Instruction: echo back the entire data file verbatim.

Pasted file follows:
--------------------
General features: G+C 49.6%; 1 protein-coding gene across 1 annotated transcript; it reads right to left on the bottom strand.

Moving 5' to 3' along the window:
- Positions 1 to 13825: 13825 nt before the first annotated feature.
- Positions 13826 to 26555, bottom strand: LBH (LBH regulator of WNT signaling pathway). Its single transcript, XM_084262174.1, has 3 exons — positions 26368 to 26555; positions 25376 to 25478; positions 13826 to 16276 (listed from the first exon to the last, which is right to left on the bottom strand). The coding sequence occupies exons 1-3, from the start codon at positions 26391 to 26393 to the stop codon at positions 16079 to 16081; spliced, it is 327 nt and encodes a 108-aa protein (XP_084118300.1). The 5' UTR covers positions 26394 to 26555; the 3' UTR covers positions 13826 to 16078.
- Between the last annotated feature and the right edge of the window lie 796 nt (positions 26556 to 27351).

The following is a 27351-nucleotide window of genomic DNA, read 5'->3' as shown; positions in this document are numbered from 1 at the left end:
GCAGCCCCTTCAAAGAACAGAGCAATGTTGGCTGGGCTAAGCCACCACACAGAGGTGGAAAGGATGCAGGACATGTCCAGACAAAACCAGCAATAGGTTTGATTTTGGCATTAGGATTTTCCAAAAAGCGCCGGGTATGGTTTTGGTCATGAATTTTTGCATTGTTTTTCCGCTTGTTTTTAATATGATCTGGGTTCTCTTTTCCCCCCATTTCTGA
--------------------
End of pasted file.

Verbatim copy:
General features: G+C 49.6%; 1 protein-coding gene across 1 annotated transcript; it reads right to left on the bottom strand.

Moving 5' to 3' along the window:
- Positions 1 to 13825: 13825 nt before the first annotated feature.
- Positions 13826 to 26555, bottom strand: LBH (LBH regulator of WNT signaling pathway). Its single transcript, XM_084262174.1, has 3 exons — positions 26368 to 26555; positions 25376 to 25478; positions 13826 to 16276 (listed from the first exon to the last, which is right to left on the bottom strand). The coding sequence occupies exons 1-3, from the start codon at positions 26391 to 26393 to the stop codon at positions 16079 to 16081; spliced, it is 327 nt and encodes a 108-aa protein (XP_084118300.1). The 5' UTR covers positions 26394 to 26555; the 3' UTR covers positions 13826 to 16078.
- Between the last annotated feature and the right edge of the window lie 796 nt (positions 26556 to 27351).

The following is a 27351-nucleotide window of genomic DNA, read 5'->3' as shown; positions in this document are numbered from 1 at the left end:
GCAGCCCCTTCAAAGAACAGAGCAATGTTGGCTGGGCTAAGCCACCACACAGAGGTGGAAAGGATGCAGGACATGTCCAGACAAAACCAGCAATAGGTTTGATTTTGGCATTAGGATTTTCCAAAAAGCGCCGGGTATGGTTTTGGTCATGAATTTTTGCATTGTTTTTCCGCTTGTTTTTAATATGATCTGGGTTCTCTTTTCCCCCCATTTCTGA